How Jeremy Corbyn's Coup Hijacked Labour
Jeremy Corbyn encapsulated everything that was deceitful about his campaign to be leader of Her Majesty’s Opposition when he claimed he wanted to prioritise “the needs of the poor and the human rights of us all”. From the point of view of the poor and the oppressed, his words were a grim joke.
Like many from the Left’s dark corners, Corbyn does not believe in the human rights of “us all”. He is concerned only with the rights of those whose oppression is politically useful. If the oppressed’s suffering can be blamed on the West, he will defend them. If not, he is on their enemies’ side.
A short and far from comprehensive tour of the regimes Corbyn has supported includes the geriatric Cuban dictatorship, the corrupt and extraordinarily incompetent Chavistas who have come close to bankrupting oil-rich Venezuela, and Russian imperialists who have used force to redraw Europe’s boundaries.
You will not understand how a sickness on the Left has spread from the fringes to the mainstream, unless you pause, take a deep breath, pour a stiff drink and contemplate the strangeness of that list for a moment. In the 20th century, it would have had a kind of coherence. Cuba was then and remains a Communist country. Far-leftists, and indeed many who were not Marxists, placed the Castro dictatorship’s record in providing healthcare above its record of denying democratic rights, human rights and trade union rights. Their refusal to confront oppression may have been scandalous. But they were socialists so you could understand how they could reserve their condemnations for fascistic or conservative regimes. No one in the rich world took much notice of Venezuela before the millennium. But if you had explained that a socialist party would take power, jail opponents and restrict press freedom, they would have understood that the same double standards would apply to Chavez. As for Russia, our time travellers would assume that by “Russia” Corbyn meant the Soviet Union, and once again, they would have slotted his support into traditional notions of Left and Right.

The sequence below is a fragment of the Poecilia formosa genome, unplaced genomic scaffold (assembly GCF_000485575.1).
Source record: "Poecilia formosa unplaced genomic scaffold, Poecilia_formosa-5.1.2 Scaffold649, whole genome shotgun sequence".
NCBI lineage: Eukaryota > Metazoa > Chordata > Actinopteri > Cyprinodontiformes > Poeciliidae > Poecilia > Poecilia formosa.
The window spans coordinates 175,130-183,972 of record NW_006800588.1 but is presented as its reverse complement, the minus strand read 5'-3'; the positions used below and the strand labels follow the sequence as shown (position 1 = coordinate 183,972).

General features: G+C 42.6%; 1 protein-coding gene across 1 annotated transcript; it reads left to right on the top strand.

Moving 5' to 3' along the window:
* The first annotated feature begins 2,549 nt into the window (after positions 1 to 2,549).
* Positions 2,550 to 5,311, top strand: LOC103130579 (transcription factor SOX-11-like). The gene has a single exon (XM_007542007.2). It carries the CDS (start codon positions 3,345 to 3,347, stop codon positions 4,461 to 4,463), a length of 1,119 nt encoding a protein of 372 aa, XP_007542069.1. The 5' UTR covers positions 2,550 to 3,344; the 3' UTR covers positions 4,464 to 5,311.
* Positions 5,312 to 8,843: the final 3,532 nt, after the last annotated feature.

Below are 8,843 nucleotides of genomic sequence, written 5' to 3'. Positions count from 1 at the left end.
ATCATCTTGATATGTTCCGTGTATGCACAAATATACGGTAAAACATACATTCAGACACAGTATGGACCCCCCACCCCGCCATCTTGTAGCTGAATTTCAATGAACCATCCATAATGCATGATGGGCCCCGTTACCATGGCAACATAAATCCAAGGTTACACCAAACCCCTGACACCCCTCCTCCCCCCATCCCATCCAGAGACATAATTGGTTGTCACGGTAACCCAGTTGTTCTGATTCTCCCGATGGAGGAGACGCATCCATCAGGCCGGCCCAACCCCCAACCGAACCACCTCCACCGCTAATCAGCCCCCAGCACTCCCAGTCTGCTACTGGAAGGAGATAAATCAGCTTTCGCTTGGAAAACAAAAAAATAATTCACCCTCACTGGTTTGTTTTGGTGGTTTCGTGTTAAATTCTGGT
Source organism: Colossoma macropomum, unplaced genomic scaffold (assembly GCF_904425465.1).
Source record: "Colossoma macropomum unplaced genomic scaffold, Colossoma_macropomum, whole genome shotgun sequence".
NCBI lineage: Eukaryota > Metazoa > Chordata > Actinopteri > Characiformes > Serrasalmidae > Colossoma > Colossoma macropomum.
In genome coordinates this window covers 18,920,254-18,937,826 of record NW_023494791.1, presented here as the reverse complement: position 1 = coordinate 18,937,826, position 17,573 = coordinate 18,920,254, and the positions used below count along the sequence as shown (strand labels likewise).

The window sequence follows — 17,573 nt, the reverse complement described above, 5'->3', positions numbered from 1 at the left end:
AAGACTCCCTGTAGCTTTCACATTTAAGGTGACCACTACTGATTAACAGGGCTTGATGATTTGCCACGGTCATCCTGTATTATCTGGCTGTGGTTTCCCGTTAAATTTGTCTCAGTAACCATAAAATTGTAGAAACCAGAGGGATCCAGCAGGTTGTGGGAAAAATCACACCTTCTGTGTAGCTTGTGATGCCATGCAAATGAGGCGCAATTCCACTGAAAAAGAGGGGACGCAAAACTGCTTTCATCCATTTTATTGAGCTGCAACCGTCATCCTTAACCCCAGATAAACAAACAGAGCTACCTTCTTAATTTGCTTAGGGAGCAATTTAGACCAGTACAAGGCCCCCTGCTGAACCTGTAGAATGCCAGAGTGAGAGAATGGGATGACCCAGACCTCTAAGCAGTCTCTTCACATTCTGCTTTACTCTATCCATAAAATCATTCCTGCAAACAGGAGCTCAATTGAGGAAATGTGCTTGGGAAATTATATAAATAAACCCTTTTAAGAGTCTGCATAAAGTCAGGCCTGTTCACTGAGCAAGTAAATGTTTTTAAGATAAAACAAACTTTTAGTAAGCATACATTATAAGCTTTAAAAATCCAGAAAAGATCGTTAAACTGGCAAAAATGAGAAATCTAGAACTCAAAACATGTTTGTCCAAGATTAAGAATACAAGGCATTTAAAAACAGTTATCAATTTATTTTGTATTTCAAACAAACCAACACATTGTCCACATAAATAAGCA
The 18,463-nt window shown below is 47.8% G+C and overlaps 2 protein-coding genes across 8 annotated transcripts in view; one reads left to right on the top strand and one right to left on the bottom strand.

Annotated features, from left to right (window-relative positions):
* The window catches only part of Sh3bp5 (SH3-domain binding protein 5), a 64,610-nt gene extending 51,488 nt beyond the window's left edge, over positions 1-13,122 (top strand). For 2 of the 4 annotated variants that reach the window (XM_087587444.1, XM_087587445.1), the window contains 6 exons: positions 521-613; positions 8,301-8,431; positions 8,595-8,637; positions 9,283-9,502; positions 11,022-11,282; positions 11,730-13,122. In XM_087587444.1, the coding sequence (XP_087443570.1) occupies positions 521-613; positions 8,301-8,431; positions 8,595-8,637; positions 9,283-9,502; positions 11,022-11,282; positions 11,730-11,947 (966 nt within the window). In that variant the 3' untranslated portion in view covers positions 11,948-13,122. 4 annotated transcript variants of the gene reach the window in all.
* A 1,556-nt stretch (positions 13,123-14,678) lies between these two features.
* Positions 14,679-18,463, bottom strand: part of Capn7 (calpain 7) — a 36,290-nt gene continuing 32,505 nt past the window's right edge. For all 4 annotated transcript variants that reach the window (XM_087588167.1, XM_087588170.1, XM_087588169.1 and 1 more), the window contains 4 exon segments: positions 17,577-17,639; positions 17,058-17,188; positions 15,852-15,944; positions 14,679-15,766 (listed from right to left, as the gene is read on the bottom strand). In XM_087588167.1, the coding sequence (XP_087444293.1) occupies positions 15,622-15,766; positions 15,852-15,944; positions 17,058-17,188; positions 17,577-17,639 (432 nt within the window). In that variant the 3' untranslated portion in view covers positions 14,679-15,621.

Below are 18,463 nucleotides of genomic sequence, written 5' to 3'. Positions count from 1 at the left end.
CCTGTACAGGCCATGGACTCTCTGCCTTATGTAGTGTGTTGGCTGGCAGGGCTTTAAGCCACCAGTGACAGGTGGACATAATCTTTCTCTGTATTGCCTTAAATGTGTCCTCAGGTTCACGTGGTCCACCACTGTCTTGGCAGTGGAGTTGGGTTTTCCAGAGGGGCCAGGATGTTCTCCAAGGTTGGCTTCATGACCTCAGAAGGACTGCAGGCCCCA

The malaise on the modern Left becomes evident only when you remember what century you are living in. Russia does not pretend to be socialist now. It is a dictatorial kleptocracy, whose oligarchs stash their stolen money in Mayfair, Saint-Tropez and Palm Beach, and whose leader sends his armies over Russia’s borders to grab the territory of neighbouring states. Putin boasts to the world that he wants to be the leader of its reactionary and illiberal forces. He is committed to adventurism and the repression of minorities, particularly homosexuals. Modern Russia is the heir to the Tsarist empire, which 19th-century liberals and socialists feared above all other powers.
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